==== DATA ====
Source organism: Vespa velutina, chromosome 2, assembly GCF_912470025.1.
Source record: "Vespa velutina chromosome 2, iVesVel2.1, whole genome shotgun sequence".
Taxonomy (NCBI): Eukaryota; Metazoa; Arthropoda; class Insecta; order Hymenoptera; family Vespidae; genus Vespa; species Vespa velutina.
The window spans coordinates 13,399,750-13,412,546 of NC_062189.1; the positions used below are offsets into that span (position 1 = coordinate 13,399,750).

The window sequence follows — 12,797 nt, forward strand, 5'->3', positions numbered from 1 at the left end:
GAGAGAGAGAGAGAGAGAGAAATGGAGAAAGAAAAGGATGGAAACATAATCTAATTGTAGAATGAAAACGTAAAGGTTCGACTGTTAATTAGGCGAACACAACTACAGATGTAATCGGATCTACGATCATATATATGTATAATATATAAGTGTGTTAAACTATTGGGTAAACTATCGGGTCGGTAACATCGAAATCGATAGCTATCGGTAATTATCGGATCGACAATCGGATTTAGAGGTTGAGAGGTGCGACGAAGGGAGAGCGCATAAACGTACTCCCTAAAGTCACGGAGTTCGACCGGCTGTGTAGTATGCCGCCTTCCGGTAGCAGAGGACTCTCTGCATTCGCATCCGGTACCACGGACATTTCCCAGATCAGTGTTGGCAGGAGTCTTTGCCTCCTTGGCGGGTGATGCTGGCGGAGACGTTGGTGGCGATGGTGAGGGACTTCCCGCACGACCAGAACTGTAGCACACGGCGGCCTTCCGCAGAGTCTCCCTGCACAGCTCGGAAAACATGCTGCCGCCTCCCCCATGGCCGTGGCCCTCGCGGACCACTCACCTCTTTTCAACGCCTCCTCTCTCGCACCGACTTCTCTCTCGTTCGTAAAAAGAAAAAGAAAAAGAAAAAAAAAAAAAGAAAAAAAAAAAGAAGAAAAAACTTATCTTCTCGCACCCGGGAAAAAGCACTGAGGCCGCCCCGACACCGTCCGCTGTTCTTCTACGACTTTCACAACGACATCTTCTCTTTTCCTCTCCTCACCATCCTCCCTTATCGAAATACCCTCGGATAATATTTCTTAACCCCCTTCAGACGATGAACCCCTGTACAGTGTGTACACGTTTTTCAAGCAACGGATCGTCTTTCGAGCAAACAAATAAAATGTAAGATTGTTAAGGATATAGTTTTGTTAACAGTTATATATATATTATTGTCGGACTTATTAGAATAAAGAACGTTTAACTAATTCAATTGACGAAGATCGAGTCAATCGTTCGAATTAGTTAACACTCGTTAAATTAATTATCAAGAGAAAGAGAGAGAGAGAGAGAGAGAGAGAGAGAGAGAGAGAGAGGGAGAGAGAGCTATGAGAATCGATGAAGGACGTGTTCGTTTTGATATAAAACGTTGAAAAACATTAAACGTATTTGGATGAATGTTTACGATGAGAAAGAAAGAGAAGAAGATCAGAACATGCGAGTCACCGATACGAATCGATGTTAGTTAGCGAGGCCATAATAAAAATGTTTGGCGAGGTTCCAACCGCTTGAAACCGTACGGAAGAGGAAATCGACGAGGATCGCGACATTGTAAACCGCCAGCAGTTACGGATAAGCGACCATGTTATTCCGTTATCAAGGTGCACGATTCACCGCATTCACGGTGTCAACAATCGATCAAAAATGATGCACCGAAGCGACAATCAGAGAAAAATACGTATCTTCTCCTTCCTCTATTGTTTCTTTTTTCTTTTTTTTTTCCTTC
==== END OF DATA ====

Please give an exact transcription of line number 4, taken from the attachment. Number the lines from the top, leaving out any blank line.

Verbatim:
The window spans coordinates 13,399,750-13,412,546 of NC_062189.1; the positions used below are offsets into that span (position 1 = coordinate 13,399,750).